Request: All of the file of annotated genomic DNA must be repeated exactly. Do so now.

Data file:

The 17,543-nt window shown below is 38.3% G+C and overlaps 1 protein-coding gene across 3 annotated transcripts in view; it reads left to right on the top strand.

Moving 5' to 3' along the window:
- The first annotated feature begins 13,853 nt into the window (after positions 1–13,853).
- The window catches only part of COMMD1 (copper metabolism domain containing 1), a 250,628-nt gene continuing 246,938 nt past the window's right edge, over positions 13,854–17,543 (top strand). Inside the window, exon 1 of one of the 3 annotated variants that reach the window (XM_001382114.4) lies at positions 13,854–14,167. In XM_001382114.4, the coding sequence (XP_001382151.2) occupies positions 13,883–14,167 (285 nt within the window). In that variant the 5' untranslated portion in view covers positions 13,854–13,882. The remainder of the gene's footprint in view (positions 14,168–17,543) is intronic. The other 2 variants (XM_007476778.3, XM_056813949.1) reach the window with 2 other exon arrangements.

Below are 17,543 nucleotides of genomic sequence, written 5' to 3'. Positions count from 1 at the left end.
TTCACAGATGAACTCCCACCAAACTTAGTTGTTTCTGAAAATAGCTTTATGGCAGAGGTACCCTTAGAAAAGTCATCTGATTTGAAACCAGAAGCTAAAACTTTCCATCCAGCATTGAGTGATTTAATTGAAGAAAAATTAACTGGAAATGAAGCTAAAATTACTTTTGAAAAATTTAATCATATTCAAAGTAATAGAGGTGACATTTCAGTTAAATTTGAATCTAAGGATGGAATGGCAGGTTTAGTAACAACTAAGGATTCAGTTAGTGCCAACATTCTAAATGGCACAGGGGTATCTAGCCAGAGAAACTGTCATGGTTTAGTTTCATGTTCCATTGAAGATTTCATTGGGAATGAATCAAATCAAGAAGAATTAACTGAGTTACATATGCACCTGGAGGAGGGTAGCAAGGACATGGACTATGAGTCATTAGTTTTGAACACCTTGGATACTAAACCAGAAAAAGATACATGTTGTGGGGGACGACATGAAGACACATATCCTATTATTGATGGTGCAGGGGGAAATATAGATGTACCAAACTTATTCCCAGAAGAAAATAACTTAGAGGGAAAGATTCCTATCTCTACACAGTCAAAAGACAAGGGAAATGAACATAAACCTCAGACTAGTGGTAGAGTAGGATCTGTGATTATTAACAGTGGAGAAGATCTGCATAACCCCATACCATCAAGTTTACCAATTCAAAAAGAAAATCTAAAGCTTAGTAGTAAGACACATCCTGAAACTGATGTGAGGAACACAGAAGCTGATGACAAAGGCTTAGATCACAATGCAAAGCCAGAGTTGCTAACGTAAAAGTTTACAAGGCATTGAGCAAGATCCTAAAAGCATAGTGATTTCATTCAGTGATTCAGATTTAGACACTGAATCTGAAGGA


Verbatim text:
The 17,543-nt window shown below is 38.3% G+C and overlaps 1 protein-coding gene across 3 annotated transcripts in view; it reads left to right on the top strand.

Moving 5' to 3' along the window:
- The first annotated feature begins 13,853 nt into the window (after positions 1–13,853).
- The window catches only part of COMMD1 (copper metabolism domain containing 1), a 250,628-nt gene continuing 246,938 nt past the window's right edge, over positions 13,854–17,543 (top strand). Inside the window, exon 1 of one of the 3 annotated variants that reach the window (XM_001382114.4) lies at positions 13,854–14,167. In XM_001382114.4, the coding sequence (XP_001382151.2) occupies positions 13,883–14,167 (285 nt within the window). In that variant the 5' untranslated portion in view covers positions 13,854–13,882. The remainder of the gene's footprint in view (positions 14,168–17,543) is intronic. The other 2 variants (XM_007476778.3, XM_056813949.1) reach the window with 2 other exon arrangements.

Below are 17,543 nucleotides of genomic sequence, written 5' to 3'. Positions count from 1 at the left end.
TTCACAGATGAACTCCCACCAAACTTAGTTGTTTCTGAAAATAGCTTTATGGCAGAGGTACCCTTAGAAAAGTCATCTGATTTGAAACCAGAAGCTAAAACTTTCCATCCAGCATTGAGTGATTTAATTGAAGAAAAATTAACTGGAAATGAAGCTAAAATTACTTTTGAAAAATTTAATCATATTCAAAGTAATAGAGGTGACATTTCAGTTAAATTTGAATCTAAGGATGGAATGGCAGGTTTAGTAACAACTAAGGATTCAGTTAGTGCCAACATTCTAAATGGCACAGGGGTATCTAGCCAGAGAAACTGTCATGGTTTAGTTTCATGTTCCATTGAAGATTTCATTGGGAATGAATCAAATCAAGAAGAATTAACTGAGTTACATATGCACCTGGAGGAGGGTAGCAAGGACATGGACTATGAGTCATTAGTTTTGAACACCTTGGATACTAAACCAGAAAAAGATACATGTTGTGGGGGACGACATGAAGACACATATCCTATTATTGATGGTGCAGGGGGAAATATAGATGTACCAAACTTATTCCCAGAAGAAAATAACTTAGAGGGAAAGATTCCTATCTCTACACAGTCAAAAGACAAGGGAAATGAACATAAACCTCAGACTAGTGGTAGAGTAGGATCTGTGATTATTAACAGTGGAGAAGATCTGCATAACCCCATACCATCAAGTTTACCAATTCAAAAAGAAAATCTAAAGCTTAGTAGTAAGACACATCCTGAAACTGATGTGAGGAACACAGAAGCTGATGACAAAGGCTTAGATCACAATGCAAAGCCAGAGTTGCTAACGTAAAAGTTTACAAGGCATTGAGCAAGATCCTAAAAGCATAGTGATTTCATTCAGTGATTCAGATTTAGACACTGAATCTGAAGGA